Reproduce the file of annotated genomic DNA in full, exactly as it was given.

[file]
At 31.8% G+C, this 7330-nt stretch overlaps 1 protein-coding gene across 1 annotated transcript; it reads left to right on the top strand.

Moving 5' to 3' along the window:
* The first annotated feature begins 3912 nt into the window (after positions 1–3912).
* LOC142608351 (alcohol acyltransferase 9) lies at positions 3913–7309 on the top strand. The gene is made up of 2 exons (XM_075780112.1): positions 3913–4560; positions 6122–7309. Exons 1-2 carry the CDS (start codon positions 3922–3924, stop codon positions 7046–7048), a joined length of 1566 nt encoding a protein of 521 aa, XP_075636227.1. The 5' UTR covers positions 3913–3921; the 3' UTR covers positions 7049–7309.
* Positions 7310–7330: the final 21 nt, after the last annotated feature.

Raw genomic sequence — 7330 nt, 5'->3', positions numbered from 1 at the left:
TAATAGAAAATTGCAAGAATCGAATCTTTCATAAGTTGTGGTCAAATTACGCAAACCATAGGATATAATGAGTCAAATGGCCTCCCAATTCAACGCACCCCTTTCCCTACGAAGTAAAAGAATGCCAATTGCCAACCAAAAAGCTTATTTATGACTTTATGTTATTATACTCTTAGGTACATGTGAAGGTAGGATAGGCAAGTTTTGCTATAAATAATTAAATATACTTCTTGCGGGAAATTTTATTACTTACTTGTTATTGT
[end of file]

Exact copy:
At 31.8% G+C, this 7330-nt stretch overlaps 1 protein-coding gene across 1 annotated transcript; it reads left to right on the top strand.

Moving 5' to 3' along the window:
* The first annotated feature begins 3912 nt into the window (after positions 1–3912).
* LOC142608351 (alcohol acyltransferase 9) lies at positions 3913–7309 on the top strand. The gene is made up of 2 exons (XM_075780112.1): positions 3913–4560; positions 6122–7309. Exons 1-2 carry the CDS (start codon positions 3922–3924, stop codon positions 7046–7048), a joined length of 1566 nt encoding a protein of 521 aa, XP_075636227.1. The 5' UTR covers positions 3913–3921; the 3' UTR covers positions 7049–7309.
* Positions 7310–7330: the final 21 nt, after the last annotated feature.

Raw genomic sequence — 7330 nt, 5'->3', positions numbered from 1 at the left:
TAATAGAAAATTGCAAGAATCGAATCTTTCATAAGTTGTGGTCAAATTACGCAAACCATAGGATATAATGAGTCAAATGGCCTCCCAATTCAACGCACCCCTTTCCCTACGAAGTAAAAGAATGCCAATTGCCAACCAAAAAGCTTATTTATGACTTTATGTTATTATACTCTTAGGTACATGTGAAGGTAGGATAGGCAAGTTTTGCTATAAATAATTAAATATACTTCTTGCGGGAAATTTTATTACTTACTTGTTATTGT